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The Wall Street Journal reports that "Lyft Inc. has formed Lyft Media, a new business unit consolidating and expanding the advertising offerings at the ride-hailing company.

The news comes more than two years after Lyft acquired Halo Cars Inc., which makes monitors to run digital ads atop cars, and as Lyft faces an increasingly crowded marketplace for advertising in and around car services.

"Lyft hopes the new advertising products can generate revenue and help it compete against rivals like Uber Technologies Inc., which entered the media business in 2019, when it started selling ads through its Uber Eats app. Uber later began offering ads atop its cars and within its primary ride-hailing app.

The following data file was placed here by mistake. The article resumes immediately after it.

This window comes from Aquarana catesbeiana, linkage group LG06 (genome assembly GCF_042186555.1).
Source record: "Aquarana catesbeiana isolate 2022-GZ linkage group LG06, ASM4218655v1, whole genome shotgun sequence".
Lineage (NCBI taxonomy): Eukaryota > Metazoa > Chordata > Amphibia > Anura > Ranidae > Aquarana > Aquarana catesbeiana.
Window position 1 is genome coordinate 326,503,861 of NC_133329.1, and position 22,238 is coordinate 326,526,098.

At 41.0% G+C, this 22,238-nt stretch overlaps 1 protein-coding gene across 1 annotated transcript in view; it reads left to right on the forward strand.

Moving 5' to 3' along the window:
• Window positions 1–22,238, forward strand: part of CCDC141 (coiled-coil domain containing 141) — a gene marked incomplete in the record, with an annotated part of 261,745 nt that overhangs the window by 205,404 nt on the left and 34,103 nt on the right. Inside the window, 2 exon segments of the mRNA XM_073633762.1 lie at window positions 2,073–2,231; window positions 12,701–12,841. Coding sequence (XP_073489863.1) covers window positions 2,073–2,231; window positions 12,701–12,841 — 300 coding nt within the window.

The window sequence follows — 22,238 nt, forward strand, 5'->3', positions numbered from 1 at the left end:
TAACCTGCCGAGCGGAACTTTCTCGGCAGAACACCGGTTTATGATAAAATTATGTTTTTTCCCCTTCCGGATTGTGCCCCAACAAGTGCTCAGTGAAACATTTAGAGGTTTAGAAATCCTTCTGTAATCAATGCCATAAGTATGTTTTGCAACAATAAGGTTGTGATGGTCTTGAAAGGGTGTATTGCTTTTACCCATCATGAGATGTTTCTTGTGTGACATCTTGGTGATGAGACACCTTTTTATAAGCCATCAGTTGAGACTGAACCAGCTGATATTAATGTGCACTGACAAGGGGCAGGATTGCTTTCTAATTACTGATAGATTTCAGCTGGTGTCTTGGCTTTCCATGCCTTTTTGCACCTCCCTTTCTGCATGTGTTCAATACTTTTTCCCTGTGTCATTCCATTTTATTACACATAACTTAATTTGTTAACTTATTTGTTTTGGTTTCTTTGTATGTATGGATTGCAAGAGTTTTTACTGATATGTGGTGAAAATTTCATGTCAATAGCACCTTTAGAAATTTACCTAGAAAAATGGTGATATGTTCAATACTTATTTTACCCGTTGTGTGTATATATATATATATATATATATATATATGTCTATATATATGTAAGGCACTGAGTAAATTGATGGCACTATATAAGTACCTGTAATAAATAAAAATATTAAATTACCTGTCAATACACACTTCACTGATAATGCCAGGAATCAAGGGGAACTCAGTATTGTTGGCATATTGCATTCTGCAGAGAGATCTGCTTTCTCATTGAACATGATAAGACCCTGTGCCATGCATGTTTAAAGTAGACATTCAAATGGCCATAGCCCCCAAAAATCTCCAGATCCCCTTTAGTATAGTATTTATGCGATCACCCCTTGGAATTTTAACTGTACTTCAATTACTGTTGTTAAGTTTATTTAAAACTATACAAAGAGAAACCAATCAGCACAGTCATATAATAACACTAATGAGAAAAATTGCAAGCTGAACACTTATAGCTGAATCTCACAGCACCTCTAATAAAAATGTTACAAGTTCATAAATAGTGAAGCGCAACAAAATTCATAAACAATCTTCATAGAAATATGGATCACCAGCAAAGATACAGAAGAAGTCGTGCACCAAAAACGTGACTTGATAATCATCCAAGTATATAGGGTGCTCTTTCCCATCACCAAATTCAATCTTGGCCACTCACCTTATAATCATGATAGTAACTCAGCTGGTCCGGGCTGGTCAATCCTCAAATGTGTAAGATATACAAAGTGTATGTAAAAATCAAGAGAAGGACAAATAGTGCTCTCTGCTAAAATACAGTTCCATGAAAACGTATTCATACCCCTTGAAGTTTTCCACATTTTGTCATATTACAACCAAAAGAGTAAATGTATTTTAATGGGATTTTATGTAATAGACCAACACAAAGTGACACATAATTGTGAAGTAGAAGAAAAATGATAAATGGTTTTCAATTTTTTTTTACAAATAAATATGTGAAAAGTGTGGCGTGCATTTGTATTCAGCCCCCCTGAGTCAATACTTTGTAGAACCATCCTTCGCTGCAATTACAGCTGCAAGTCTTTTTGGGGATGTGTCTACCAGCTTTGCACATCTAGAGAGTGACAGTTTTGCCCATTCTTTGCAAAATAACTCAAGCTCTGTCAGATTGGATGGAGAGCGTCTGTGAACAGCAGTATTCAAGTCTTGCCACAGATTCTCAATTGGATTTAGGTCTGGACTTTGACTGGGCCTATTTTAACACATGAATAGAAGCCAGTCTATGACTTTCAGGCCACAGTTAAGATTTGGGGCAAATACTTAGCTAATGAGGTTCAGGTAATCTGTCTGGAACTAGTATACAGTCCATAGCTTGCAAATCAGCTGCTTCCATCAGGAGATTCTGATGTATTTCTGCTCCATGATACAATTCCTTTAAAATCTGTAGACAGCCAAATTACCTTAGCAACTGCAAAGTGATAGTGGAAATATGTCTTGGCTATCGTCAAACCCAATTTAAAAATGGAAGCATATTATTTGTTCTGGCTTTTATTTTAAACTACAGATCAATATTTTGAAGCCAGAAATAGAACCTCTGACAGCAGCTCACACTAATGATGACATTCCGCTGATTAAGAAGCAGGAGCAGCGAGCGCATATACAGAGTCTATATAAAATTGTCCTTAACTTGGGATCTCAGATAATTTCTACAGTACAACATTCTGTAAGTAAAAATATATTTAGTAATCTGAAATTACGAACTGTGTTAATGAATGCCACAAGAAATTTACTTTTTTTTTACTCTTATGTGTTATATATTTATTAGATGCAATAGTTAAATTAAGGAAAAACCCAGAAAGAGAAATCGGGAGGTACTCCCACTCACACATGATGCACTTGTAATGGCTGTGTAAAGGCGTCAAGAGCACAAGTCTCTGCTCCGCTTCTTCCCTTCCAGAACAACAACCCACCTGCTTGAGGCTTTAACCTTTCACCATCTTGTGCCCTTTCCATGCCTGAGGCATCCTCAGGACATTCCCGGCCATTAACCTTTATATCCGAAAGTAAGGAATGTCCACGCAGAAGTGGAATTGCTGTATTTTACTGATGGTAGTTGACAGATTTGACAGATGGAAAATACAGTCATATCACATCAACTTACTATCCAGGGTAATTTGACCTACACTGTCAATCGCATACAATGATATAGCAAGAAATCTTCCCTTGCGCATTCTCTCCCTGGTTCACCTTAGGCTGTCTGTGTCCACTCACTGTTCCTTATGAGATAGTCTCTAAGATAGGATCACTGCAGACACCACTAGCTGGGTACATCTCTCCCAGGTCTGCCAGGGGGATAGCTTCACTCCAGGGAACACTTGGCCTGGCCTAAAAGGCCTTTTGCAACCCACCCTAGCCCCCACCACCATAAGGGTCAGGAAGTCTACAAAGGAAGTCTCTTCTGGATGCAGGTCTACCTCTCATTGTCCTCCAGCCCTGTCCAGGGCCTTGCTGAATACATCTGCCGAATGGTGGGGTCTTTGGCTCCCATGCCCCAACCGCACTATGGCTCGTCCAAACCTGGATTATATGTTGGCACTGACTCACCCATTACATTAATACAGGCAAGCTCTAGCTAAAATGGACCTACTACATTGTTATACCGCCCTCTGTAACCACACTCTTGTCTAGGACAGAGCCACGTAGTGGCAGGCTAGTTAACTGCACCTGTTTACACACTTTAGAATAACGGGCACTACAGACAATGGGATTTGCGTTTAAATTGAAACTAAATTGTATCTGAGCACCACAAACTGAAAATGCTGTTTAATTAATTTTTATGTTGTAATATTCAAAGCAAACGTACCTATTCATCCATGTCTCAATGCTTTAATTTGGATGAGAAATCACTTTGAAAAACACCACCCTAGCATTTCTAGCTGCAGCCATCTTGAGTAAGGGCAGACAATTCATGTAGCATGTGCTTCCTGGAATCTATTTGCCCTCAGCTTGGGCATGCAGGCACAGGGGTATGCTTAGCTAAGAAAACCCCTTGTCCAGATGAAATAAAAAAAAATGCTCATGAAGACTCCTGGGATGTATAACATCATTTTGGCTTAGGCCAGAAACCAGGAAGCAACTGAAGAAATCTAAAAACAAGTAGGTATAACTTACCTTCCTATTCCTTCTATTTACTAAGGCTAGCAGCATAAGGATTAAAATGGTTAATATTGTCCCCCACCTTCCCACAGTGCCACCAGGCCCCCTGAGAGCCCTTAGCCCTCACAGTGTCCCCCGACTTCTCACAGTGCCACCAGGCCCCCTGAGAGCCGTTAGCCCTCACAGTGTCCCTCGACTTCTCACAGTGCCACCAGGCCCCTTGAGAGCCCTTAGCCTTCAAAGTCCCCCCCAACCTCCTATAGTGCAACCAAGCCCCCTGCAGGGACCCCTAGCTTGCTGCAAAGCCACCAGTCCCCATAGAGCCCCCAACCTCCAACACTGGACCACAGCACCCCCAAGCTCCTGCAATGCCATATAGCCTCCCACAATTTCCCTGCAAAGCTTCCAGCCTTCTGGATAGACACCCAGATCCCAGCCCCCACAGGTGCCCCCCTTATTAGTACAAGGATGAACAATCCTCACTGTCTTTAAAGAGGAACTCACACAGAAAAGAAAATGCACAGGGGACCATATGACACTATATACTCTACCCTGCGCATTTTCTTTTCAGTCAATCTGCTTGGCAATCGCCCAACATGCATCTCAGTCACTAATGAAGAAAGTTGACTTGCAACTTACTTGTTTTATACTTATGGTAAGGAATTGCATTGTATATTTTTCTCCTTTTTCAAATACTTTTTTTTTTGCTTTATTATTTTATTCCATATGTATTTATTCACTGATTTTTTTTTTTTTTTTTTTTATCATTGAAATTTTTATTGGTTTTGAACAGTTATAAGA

"Beyond the rooftop ads, Lyft will now allow brands to serve content on in-car tablets that riders can use to track their routes, tip and rate drivers, and control the music in each car. Lyft has been testing that service in Los Angeles in recent months and expects to offer it in 25% of all rides by year-end in Los Angeles and three other cities, according to a spokeswoman."

KC's View:

I mention this not because retailers compete directly with the like of Uber or Lyft, but because the whole media network space - in which a number of retailers are investing considerable time and money - is getting so crowded.  Advertisers have a wide range of places where they can put their messages, and so the networks that succeed will be the ones that demonstrate a) a targeted and appropriate audience, and b) ROI.

My big concern - when will consumers get fed up with constantly being sold stuff?  I don't think it is a long road to that point.